Whenever an athlete becomes one of the greats of his sport, it’s not unusual for him to suddenly become the subject of a lot of ridicule. Peyton Manning, for example, despite being arguably the greatest quarterback of his era and a guy who has a likable, “aw shucks” persona, has people pile on him every time he fails to perform in a big game.
Success breeds contempt, and people love to see successful people fail. We know this. And yet somehow, that isn’t enough to explain the strange case of LeBron James, who for some unknown reason remains one of the most hated athletes in America even after leaving the Miami Heat to return to Cleveland.
Don’t believe me? Take a look at any social media platform and do a search for “LeBron.” You’ll find people talking about LeBron’s propensity for flopping, his inability to win the big one by himself (we’ll talk about that later) and even his receding hairline.
But most of all, you’ll get comparisons to Michael Jordan, and vicious rants about how LeBron will simply never measure up to His Airness.
It’s a strange obsession that NBA fans and sports media have. Every time a player ascends to the height of “best in the world,” everyone rushes to discredit that player by comparing him to Jordan. It happened with Kobe Bryant. It’s happening with LeBron. And you can be sure it’s going to happen to whoever follows in LeBron’s footsteps, whether it’s Kevin Durant, Anthony Davis or someone who has yet to set foot in the league.
Basically, Michael Jordan ascended to such impossible heights in the pantheon of sports god-dom that he made it impossible for anyone who came after him to be judged fairly. And because he was so universally beloved in a way we’ve quite possibly never seen with any other athlete, people who covered him or watched him play will always be quick to unnecessarily rush to his defense whenever someone like Kobe or LeBron begins to put together a resume that gives them an argument to be listed among the greatest of all time.
The result? Kobe was one of America’s most hated athletes. LeBron is currently one of America’s most hated athletes. And now, more than a decade after he officially retired from playing for good, Michael Jordan still consistently ranks among America’s most beloved athletes in all sorts of polls.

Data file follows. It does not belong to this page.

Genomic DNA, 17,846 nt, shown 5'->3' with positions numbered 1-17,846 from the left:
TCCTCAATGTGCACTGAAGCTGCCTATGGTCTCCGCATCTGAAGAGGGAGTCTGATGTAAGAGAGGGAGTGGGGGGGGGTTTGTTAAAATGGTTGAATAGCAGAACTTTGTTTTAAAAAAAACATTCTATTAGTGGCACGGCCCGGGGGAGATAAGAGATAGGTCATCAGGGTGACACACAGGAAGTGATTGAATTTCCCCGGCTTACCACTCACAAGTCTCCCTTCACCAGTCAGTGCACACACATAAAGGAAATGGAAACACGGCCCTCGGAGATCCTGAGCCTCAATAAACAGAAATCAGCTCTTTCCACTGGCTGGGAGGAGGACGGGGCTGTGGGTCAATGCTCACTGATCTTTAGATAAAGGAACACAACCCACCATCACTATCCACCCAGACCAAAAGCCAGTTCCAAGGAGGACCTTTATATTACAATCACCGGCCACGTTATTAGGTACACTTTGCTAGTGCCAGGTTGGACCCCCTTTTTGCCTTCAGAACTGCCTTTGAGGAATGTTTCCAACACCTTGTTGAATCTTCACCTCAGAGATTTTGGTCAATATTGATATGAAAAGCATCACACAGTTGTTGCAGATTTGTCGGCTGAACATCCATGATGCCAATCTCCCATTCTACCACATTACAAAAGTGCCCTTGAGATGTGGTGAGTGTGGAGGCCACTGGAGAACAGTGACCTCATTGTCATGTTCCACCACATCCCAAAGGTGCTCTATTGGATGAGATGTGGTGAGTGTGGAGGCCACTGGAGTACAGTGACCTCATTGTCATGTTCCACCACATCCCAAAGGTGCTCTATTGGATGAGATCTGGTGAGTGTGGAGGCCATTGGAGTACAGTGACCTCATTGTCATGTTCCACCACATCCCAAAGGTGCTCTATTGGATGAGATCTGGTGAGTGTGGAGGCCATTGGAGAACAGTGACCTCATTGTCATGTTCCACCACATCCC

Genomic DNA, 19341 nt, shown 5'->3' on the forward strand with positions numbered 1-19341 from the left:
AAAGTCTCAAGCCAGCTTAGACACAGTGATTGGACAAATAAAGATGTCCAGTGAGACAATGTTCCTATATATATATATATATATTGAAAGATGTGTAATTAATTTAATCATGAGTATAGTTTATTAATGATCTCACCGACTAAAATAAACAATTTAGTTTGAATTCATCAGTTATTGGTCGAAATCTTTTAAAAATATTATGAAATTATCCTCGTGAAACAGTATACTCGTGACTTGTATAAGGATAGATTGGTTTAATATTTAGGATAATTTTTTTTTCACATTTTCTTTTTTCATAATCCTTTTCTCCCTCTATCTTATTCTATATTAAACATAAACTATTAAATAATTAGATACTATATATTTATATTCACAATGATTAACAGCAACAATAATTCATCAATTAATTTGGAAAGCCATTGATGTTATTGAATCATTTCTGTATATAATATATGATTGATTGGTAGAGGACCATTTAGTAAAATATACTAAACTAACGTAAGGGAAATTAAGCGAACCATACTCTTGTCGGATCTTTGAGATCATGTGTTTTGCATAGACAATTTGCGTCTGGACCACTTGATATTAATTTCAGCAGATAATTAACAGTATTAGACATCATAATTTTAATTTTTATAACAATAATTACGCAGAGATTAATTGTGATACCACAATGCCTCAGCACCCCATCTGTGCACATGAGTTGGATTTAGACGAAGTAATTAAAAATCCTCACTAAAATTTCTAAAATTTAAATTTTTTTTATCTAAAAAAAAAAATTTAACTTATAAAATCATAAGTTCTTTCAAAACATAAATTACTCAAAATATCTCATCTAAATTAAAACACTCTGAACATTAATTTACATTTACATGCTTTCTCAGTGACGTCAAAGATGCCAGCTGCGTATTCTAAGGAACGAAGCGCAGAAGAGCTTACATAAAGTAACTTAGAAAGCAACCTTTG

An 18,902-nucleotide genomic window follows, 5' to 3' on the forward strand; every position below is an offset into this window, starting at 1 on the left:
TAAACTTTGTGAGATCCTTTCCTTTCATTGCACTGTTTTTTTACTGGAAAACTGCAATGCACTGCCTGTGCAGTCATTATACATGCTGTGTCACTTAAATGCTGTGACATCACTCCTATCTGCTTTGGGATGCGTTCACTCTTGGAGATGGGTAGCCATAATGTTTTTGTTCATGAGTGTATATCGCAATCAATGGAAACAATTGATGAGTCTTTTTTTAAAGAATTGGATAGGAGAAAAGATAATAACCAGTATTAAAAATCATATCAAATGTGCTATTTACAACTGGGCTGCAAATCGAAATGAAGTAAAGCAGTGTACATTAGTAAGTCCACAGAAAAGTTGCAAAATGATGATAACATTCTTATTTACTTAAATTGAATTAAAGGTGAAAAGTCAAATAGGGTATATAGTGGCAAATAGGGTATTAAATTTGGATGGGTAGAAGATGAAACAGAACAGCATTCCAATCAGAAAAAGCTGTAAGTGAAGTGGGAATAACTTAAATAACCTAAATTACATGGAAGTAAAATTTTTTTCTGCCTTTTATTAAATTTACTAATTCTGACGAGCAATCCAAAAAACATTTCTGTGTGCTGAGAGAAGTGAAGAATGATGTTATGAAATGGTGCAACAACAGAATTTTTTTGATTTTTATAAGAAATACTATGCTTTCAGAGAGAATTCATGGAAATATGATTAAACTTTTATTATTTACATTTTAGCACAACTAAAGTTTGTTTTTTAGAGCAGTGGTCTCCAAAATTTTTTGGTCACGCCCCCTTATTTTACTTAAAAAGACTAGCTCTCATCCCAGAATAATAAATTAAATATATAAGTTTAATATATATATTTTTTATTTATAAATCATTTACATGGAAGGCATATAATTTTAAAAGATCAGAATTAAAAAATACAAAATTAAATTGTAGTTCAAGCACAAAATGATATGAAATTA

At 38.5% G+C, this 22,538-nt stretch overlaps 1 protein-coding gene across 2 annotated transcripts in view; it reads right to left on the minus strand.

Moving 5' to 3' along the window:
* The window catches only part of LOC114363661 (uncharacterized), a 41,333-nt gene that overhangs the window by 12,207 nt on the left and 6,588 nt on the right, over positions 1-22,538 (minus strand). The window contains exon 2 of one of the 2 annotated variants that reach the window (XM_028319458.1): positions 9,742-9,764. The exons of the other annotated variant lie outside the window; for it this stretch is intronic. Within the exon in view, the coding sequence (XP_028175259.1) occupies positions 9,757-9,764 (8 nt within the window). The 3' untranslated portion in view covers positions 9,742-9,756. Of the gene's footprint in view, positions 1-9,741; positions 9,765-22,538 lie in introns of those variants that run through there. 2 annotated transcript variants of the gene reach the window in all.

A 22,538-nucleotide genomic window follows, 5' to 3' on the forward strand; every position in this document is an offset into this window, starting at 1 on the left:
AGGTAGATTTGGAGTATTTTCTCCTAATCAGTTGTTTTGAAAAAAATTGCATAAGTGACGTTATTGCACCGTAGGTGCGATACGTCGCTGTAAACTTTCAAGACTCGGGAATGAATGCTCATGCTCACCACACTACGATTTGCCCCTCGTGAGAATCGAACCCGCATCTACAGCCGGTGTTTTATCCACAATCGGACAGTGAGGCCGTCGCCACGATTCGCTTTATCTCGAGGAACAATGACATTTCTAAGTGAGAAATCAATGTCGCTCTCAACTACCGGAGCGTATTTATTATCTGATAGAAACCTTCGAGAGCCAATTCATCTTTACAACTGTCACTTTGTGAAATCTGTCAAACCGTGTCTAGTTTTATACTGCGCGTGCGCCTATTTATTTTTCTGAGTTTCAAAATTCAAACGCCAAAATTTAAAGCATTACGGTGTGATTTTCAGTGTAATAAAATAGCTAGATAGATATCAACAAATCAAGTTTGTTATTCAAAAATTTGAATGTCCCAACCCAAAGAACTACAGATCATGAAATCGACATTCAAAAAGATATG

So why do people hate LeBron?
With Kobe, the hate was understandable. The rape allegations levied against him during the 2003-2004 NBA season were enough to permanently tarnish his public image.
Even before those allegations arose, however, he had a reputation for being a diva. He regularly publicly clashed with fan favorite Shaquille O’Neal and zen master Phil Jackson, with the latter taking plenty of opportunities to air his grievances with Bryant in a book he wrote during his time away from the game in the 2004-2005 season.
Kobe was never a particularly likable figure, so it’s not surprising that he never had the fans on his side like Jordan did, even when he was in his prime and playing the best basketball on the planet.
With LeBron, though, the story is a lot stranger. He’s never had any criminal allegations of any kind issued against him. He’s never had public diva moments anywhere near the level of what Kobe had.
His biggest crime was the way he left the Cavs for the Heat, and his The Decision special on ESPN. But even calling it “his” special is disingenuous—it was actually the brainchild of journalist Jim Gray. LeBron agreed because ESPN was willing to donate all of the advertising revenue to charity, a total which would then be matched by Nike.
Sure, The Decision stung for NBA fans, especially for Cleveland fans who still hoped to see LeBron return to their team. But the real kicker was the fact that LeBron was teaming up with Dwyane Wade and Chris Bosh to form a superpower. In the eyes of fans and critics, LeBron was admitting he couldn’t win the big one by himself. He was a fraud, unworthy to be compared to the undisputed greatest of all time, Michael Jordan.
The Great Jordan Double Standard
Michael Jordan has earned the reputation as the greatest player to ever play the game. His stats are absurd, especially in the postseason, when he would elevate his game even beyond his already-superhuman status. He hit clutch shot after clutch shot. He’s got the Flu Game, “the shot,” the storyline (retiring, going to baseball, unretiring and coming back to win three more titles). There’s never going to be another player like him, ever. He really was one of a kind.
But long before Michael Jordan was the greatest of all time, he was widely considered one of the game’s biggest chokers. A regular season phenom, a postseason dud. He was the Tracy McGrady of the mid to late 80s, a guy with undeniable talent but a propensity for failure when the playoffs hit.
It’s easy to forget this now, given everything we know about the way Jordan’s career ended up going. But in Jordan’s first three trips to the playoffs, the Bulls had three first round exits and two sweeps. In fact, before Scottie Pippen was drafted, Jordan had a 1-9 record in the postseason.